Current Thinking

The SSRA: What’s Not to Like?

There is a lot to like about the Securing a Strong Retirement Act (SSRA) of 2020.

Given that there are 36 items in it, that’s saying a lot.

Introduced on October 27, 2020 by House Ways and Means Committee Chairman Richard E. Neal (D-MA) and Ranking Member Kevin Brady (R-TX), the SSRA contains provisions that are pro-retirement plan, pro-plan participant, and pro-plan sponsor.

The bill builds on the Setting Every Community Up for Retirement Enhancement (SECURE) Act of 2019 to further improve workers’ long-term financial wellbeing.

“Covid-19 has only exacerbated our nation’s existing retirement crisis, further compromising Americans’ long-term financial security,” Neal said. “In addition to meeting workers’ and families’ most pressing, immediate needs, we must also take steps to ensure their wellbeing further down the road.”

SSRA will “enable more workers to begin saving earlier – and saving more – for their futures,” he added. “This bill will help Americans approach old age with the confidence and dignity they deserve after decades of hard work and sacrifice.”

Highlights of the SSRA include:

  • Promoting saving for retirement earlier by enrolling employees automatically in their company’s 401(k) plan, when a new plan is created.
  • Creating a new financial incentive for small businesses to offer retirement plans.
  • Increasing and modernizing the existing federal tax credit for contributions to a retirement plan or individual retirement account (IRA).
  • Expanding retirement savings options for non-profit employees by allowing groups of non-profits to join together to offer retirement plans to their employees.
  • Giving individuals aged 60 and older more flexibility to set aside savings as they approach retirement.
  • Increasing the required minimum distribution age to 75.
  • Allowing individuals to pay down a student loan instead of contributing to a 401(k) plan — while still receiving an employer match in their retirement plan.
  • Making it easier for military spouses who change jobs frequently to save for retirement.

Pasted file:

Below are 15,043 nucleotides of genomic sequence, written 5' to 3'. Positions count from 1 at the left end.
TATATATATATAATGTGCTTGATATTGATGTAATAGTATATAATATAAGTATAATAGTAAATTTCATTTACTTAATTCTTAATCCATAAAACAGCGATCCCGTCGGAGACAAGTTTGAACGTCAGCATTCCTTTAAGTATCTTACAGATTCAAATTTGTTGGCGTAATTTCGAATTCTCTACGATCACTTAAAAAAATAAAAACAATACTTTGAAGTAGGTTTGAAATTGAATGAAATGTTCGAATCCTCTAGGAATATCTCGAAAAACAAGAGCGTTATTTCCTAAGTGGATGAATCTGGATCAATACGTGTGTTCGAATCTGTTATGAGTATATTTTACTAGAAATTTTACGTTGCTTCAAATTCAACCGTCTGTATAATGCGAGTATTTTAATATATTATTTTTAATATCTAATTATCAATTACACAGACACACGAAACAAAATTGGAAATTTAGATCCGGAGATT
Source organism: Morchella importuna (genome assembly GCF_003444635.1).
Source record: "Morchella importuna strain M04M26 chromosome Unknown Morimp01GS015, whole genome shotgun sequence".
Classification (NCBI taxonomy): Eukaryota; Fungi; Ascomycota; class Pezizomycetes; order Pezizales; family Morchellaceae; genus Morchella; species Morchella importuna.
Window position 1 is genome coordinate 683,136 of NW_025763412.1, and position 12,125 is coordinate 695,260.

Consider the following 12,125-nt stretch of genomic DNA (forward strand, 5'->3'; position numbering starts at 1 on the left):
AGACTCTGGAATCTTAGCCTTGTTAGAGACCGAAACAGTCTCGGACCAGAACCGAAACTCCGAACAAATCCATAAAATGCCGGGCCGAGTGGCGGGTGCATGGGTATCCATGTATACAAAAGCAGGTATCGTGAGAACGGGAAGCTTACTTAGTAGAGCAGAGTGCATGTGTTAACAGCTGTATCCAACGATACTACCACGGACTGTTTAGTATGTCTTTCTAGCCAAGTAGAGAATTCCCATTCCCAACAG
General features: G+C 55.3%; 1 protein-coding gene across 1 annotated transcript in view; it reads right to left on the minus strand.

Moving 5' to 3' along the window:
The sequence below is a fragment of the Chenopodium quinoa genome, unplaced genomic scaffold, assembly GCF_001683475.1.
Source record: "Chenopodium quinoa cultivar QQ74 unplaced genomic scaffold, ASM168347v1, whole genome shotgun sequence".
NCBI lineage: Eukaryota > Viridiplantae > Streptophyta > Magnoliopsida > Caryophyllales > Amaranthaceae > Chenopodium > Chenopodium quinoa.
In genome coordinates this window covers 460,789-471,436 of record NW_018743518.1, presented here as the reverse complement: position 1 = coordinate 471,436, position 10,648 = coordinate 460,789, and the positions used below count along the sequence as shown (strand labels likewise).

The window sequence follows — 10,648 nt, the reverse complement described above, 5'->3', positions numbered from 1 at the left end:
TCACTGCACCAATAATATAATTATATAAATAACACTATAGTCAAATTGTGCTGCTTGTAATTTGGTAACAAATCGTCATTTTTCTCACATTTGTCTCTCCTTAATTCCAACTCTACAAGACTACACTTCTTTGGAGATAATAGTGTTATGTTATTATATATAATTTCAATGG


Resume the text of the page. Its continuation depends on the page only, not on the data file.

• Allowing individuals more flexibility to make gifts to charity through their IRAs.
  • Allowing taxpayers to avoid harsh penalties for inadvertent errors managing an IRA that can lead to a loss of retirement savings.
  • Protecting retirees who unknowingly receive retirement plan overpayments.
  • Making it easier for employees to find lost retirement accounts by creating a national online database of lost accounts.

A section-by-section summary of the bill can be found here.

It must be pointed out that there are two pieces of this particular puzzle that appear to be missing. First is the question of how the SSRA would be paid for. The $16 billion SECURE Act is mostly funded through a change to so-called “stretch IRAs,” where disbursements from IRAs must be collected and taxed within 10 years of the original account holder’s death; before, the beneficiary could spread those disbursements over their lifetime.  Funding for the SSRA is less clear.

Second is whether the SSRA will be taken up by Congress – and, if it is, will it be passed? Its bipartisan nature, and the fact that Congress appears to be taking the retirement crisis more seriously of late, bodes well. But given that Congress is now in a lame duck session, nothing is guaranteed.

Our best guess is that SSRA will probably be attached to another bill; with luck, that bill will be voted upon before January 3, 2021, when the current session ends.

And, of course, there is the fact that SSRA represents a win for every side when it comes to saving for retirement.

Like we said: There is a lot to like.

About the Author

Richard Rausser

Richard W. Rausser has over 25 years of experience in the retirement benefits industry. He is Senior Vice President of Client Services at Pentegra Retirement Services, a leading provider of retirement plan, fiduciary outsourcing and institutional investment services to organizations nationwide. Rausser oversees the consulting, marketing and communications, non-qualified plan and BOLI business development and  actuarial service practice groups at Pentegra. He is a frequent speaker on retirement benefit topics; a Certified Pension Consultant (CPC); a Qualified Pension Administrator (QPA); a Qualified 401(k) Administrator (QKA); and a member of the American Society of Pension Professionals and Actuaries (ASPPA). He holds an M.B.A. in Finance from Fairleigh Dickinson University and a B.A. in Economics and Business Administration from Ursinus College.